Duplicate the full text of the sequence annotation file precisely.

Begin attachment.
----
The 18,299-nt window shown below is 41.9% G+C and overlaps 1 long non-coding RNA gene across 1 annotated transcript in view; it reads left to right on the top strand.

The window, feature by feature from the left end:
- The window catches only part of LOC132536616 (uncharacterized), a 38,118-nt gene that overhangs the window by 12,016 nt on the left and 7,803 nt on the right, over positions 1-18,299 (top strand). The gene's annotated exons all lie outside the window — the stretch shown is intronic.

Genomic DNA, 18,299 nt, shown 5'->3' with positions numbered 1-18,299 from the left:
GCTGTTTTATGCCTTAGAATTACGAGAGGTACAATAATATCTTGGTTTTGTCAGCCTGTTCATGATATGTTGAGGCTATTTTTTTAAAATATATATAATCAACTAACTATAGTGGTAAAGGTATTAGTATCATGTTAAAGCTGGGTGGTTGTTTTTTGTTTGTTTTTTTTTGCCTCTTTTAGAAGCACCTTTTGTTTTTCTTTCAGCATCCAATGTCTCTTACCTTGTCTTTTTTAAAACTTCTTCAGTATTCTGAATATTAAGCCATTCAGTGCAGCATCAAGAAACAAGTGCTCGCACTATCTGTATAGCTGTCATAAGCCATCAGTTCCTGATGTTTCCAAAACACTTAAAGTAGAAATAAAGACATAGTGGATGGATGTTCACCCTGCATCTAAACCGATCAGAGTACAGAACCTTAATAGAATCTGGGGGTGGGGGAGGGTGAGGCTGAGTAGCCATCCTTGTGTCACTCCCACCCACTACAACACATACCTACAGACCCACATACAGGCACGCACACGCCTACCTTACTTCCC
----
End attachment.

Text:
The 18,299-nt window shown below is 41.9% G+C and overlaps 1 long non-coding RNA gene across 1 annotated transcript in view; it reads left to right on the top strand.

The window, feature by feature from the left end:
- The window catches only part of LOC132536616 (uncharacterized), a 38,118-nt gene that overhangs the window by 12,016 nt on the left and 7,803 nt on the right, over positions 1-18,299 (top strand). The gene's annotated exons all lie outside the window — the stretch shown is intronic.

Genomic DNA, 18,299 nt, shown 5'->3' with positions numbered 1-18,299 from the left:
GCTGTTTTATGCCTTAGAATTACGAGAGGTACAATAATATCTTGGTTTTGTCAGCCTGTTCATGATATGTTGAGGCTATTTTTTTAAAATATATATAATCAACTAACTATAGTGGTAAAGGTATTAGTATCATGTTAAAGCTGGGTGGTTGTTTTTTGTTTGTTTTTTTTTGCCTCTTTTAGAAGCACCTTTTGTTTTTCTTTCAGCATCCAATGTCTCTTACCTTGTCTTTTTTAAAACTTCTTCAGTATTCTGAATATTAAGCCATTCAGTGCAGCATCAAGAAACAAGTGCTCGCACTATCTGTATAGCTGTCATAAGCCATCAGTTCCTGATGTTTCCAAAACACTTAAAGTAGAAATAAAGACATAGTGGATGGATGTTCACCCTGCATCTAAACCGATCAGAGTACAGAACCTTAATAGAATCTGGGGGTGGGGGAGGGTGAGGCTGAGTAGCCATCCTTGTGTCACTCCCACCCACTACAACACATACCTACAGACCCACATACAGGCACGCACACGCCTACCTTACTTCCC